In the present study we reported for the first time the hypoxia-induced transcriptional activation of the dopamine D3 and D4 receptor genes. However, the molecular mechanism of transactivation remains to be elucidated as our data indicate that these promoters might not be targeted directly by HIF-1α. Nevertheless, modulation of postsynaptic dopamine receptor genes by hypoxia might play a role both in the formation of dopaminergic circuitries in the developing brain and in the adaptation of neurons to post-ischemic conditions.
The pSV40-5×HRE-luc-Kana reporter vector was constructed by subcloning the VspI-BamHI fragment of the pGL3-5×HRE-Control vector, bearing the SV40 promoter and the luciferase gene, into the VspI-BamHI site of the pEGFP-C2 vector. The pGL3-5×HRE-Control vector, containing five contiguous hypoxia responsive elements (5'-GATCTGAGACAGCACGTAGGGC-3') upstream of the luciferase reporter gene, was a generous gift from Dr. M. Geiszt (Institute of Physiology, Semmelweis University, Budapest, Hungary).
Cell culture, treatments and transfections
The SK-NF-I human neuroblastoma cell line and the CCF-STTG1 human astrocytoma cell line were maintained in Dulbecco's modified Eagle's medium (DMEM) supplemented with 10% fetal bovine serum, 100 U/ml penicillin and 100 μg/ml streptomycin. Normoxic cultures as well as samples treated with the iron chelator desferrioxamine (DFO; 100 μM final concentration) were kept in 21% O2, 74% N2 and 5% CO2 in humidified atmosphere. Hypoxic samples were incubated in a humidified atmosphere of 1% O2, 94% N2 and 5% CO2 in a modular incubator chamber (Billups-Rothenberg, USA). All reagents were of analytical grade and obtained from Sigma-Aldrich Co. Cell viability exceeded 95% throughout all experiments as proven by the trypan blue exclusion test.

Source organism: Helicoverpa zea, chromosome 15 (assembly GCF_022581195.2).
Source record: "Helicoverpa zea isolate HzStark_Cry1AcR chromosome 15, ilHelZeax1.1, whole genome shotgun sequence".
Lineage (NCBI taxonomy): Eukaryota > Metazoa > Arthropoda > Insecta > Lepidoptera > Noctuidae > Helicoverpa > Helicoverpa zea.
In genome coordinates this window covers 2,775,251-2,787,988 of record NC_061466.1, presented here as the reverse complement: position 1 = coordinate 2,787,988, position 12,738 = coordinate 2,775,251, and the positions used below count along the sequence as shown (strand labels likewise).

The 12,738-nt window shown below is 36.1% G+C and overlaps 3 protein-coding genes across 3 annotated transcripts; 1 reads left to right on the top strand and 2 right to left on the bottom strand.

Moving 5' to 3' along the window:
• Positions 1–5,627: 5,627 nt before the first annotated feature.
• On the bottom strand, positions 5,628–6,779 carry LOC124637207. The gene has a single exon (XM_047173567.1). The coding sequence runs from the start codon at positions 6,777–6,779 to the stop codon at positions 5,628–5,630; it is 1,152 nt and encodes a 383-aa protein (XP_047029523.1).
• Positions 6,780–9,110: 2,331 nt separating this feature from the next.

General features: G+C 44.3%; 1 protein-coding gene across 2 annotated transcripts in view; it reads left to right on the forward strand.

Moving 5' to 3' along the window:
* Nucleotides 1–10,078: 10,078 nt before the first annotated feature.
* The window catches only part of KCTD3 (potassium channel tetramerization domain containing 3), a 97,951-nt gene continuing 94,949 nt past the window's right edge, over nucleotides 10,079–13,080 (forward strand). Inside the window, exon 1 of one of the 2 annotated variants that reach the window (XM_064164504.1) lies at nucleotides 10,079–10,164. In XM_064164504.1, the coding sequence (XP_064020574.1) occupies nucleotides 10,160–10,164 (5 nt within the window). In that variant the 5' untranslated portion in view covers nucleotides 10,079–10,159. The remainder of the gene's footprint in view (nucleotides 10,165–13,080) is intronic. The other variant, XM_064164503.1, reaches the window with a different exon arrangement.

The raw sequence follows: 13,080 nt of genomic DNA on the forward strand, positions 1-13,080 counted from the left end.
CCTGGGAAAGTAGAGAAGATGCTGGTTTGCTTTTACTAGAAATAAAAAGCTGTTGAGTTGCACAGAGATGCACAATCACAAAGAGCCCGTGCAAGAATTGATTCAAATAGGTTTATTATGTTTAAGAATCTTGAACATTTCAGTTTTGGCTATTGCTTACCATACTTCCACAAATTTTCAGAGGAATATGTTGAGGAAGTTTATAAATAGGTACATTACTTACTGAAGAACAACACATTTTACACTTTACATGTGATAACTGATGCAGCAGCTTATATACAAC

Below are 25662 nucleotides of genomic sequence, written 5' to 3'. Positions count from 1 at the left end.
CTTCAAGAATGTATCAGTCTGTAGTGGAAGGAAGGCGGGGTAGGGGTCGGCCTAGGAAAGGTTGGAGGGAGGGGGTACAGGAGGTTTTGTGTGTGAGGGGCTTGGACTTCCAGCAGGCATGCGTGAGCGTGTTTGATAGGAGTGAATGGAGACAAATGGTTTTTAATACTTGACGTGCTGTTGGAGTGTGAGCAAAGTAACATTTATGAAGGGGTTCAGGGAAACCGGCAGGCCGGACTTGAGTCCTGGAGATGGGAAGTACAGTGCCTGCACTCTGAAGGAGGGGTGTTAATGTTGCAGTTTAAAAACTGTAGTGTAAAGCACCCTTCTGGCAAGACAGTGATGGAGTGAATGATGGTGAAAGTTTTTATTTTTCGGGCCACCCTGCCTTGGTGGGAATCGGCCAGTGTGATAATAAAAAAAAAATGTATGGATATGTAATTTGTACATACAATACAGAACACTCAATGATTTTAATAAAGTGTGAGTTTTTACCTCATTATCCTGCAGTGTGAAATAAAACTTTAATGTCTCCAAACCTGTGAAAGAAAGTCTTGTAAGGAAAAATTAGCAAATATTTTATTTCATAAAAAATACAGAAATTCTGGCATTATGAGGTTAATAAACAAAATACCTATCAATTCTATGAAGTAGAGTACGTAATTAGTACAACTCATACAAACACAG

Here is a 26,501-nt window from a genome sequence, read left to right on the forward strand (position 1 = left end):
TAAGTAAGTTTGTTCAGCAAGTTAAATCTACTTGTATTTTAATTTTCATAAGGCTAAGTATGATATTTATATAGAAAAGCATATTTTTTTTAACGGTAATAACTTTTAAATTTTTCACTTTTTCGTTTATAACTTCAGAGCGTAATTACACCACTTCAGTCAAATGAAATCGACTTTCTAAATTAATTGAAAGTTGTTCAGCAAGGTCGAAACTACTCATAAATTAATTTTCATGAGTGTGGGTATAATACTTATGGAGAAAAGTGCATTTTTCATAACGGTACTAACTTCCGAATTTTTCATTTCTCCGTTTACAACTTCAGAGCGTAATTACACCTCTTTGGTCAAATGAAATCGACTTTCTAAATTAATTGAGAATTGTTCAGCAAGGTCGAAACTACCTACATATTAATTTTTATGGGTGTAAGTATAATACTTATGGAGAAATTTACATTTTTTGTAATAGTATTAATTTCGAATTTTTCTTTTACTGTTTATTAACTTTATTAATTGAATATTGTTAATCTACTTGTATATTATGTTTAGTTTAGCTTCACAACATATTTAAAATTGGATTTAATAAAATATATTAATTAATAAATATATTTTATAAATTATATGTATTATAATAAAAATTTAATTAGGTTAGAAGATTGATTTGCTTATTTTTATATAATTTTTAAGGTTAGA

In reporter assays, 1.5 × 106 cells were transiently cotransfected with 0.3 μg pSV40-5×HRE-luc-Kana reporter plasmid and 0.1 μg pCMV-β-gal using the Lipofectamine reagent (Invitrogen). At 24 hrs after transfection the cells were subjected to hypoxia or incubated with DFO for 24 hrs, respectively, as indicated. Cells were extracted by three consecutive freeze-thaw cycles in Tris-HCl buffer (250 mM, pH 8.0), and luciferase and β-galactosidase activities were determined as reported earlier .
Cells were treated and washed as described above. Pellets were resuspended in a freshly prepared lysis buffer containing 50 mM Tris-HCl pH 7.6, 150 mM NaCl, 10% (V/V) glycerol, 2 mM DTT, 0.5% (V/V) NP-40, 5 mM EDTA, 1 mM Na-vanadate, 1 mM PMSF, 20 mM NaF, 10 mM benzamidine, 10 mM lactacystin (a proteasome inhibitor), supplemented with Complete Protease Inhibitor Cocktail (Roche). Cells were disrupted by sonication on ice with a Vibra-Cell device (Sonics & Materials, USA) at 20 kHz and 25 W output by 3 × 10 s pulses. Supernatants were clarified by centrifugation (14,000 g, 20 min, 4°C). The protein concentration of cleared supernatants was determined with the Bio-Rad DC Protein Assay kit. Samples were diluted to equal protein concentration and supplemented with equal volumes of 2× Laemmli buffer followed by heat denaturation (100°C, 5 min). Approximately 25 μg of total protein were resolved by SDS-PAGE on 8% gel slabs and subjected to western blotting as described in .